Cooling- and heating-assist clothing can help keep you more comfy, but they “do not imbibe you with superhuman powers, [so] overexertion and overexposure to extreme temperatures still pose the same risk of hyperthermia and hypothermia,” Harry said.

What about antibacterial chemicals?

There’s still a lot that scientists need to study. Antibacterial clothing’s a good example.

It raises several questions, said Harry, including, “How concerned should we be about the development of super bacteria that become resistant to our arsenal of antibiotics? The skin is known to be absorbable, so what materials are used to imbibe antibacterial and odor-killing properties into these fabrics? Are the substances used to infuse clothing safe for use in the long term?”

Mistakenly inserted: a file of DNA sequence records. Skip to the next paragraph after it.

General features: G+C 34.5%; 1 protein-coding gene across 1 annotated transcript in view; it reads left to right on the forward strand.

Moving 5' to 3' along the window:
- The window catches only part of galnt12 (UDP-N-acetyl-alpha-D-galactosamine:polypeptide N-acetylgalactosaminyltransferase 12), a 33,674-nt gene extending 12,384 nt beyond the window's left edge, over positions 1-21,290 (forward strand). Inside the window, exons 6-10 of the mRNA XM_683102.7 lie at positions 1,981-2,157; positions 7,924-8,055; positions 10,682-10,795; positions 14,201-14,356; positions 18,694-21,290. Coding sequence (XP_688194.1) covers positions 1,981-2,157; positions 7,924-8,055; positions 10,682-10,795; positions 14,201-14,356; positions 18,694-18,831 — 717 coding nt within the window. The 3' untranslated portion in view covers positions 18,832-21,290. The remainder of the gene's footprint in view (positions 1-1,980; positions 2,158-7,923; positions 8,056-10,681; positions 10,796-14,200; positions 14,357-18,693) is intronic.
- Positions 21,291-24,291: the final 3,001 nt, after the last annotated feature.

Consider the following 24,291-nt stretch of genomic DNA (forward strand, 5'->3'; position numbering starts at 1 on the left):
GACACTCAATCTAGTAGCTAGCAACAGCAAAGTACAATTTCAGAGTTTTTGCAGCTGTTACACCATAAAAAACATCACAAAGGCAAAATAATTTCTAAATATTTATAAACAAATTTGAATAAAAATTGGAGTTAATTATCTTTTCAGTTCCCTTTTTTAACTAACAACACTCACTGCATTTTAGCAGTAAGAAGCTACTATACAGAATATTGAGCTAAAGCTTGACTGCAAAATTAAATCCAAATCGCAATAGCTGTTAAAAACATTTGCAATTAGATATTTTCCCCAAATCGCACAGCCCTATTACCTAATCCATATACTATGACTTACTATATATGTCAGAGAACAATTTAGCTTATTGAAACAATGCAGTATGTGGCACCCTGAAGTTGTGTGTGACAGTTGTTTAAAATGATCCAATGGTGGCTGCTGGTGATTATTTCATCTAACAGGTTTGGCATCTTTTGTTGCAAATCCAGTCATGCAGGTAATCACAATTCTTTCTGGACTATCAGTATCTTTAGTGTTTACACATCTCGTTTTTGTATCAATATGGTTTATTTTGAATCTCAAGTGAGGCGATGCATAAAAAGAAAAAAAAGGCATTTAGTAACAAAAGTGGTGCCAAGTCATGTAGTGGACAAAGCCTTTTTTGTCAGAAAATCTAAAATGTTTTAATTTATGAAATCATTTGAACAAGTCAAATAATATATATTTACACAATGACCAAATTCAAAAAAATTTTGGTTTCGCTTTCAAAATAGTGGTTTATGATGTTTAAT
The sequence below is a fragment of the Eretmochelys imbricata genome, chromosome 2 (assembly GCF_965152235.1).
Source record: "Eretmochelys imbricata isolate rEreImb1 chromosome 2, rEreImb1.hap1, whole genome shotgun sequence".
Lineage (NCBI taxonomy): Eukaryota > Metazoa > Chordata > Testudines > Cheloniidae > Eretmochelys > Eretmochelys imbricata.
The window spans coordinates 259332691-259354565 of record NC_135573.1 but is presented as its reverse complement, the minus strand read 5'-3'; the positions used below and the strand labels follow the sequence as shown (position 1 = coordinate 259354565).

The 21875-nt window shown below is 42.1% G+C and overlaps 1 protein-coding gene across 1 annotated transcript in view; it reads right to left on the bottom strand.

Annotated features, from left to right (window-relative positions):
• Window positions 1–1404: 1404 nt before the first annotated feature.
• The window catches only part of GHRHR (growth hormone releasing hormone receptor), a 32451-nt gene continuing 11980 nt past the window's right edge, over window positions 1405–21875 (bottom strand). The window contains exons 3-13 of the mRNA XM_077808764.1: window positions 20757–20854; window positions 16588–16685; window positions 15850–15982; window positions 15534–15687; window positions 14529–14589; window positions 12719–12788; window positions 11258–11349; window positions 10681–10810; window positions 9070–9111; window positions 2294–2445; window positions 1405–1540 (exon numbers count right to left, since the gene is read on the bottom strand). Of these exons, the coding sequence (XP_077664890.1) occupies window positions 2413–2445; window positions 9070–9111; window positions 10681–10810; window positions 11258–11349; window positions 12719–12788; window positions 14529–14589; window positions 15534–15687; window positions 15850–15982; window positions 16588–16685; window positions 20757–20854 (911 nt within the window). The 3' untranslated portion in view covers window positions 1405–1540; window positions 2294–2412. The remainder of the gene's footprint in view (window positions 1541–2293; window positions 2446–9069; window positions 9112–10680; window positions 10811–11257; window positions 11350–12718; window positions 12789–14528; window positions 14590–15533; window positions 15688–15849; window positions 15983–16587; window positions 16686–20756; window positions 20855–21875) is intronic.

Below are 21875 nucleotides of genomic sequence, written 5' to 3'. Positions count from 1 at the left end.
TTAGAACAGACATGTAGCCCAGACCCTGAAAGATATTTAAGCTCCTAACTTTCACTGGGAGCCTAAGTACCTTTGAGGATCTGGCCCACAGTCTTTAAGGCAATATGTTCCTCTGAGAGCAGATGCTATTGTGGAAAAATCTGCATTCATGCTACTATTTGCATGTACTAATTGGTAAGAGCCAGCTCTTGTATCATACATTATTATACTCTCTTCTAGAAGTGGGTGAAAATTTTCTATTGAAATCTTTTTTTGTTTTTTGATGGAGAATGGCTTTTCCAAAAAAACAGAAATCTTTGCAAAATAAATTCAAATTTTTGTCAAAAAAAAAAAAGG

According to a Washington University study, the chemical triclosan (which can be used in antibacterial clothing) may accidentally toughen bacteria to survive normally lethal concentrations of antibiotics.

So, perhaps wear everything, including your beloved anti-stink gym clothes, in moderation.

The placebo effect is real

You think you’re well, and therefore you are.

An aromatherapy-infused scarf may help you chill. And Under Armour’s Athlete Recovery line could help soothe your sore muscles faster than normal after a tough workout.

Yet, “as we know, the placebo effect is a real phenomenon,” Harry said.

Nothing wrong with that, but “don’t ignore a health symptom based on the fact that your pain or symptom seems to have improved with the clothing,” advised Harry.

It’s well fashion, after all. Not magic.

Wishes are drowned in the darkness of need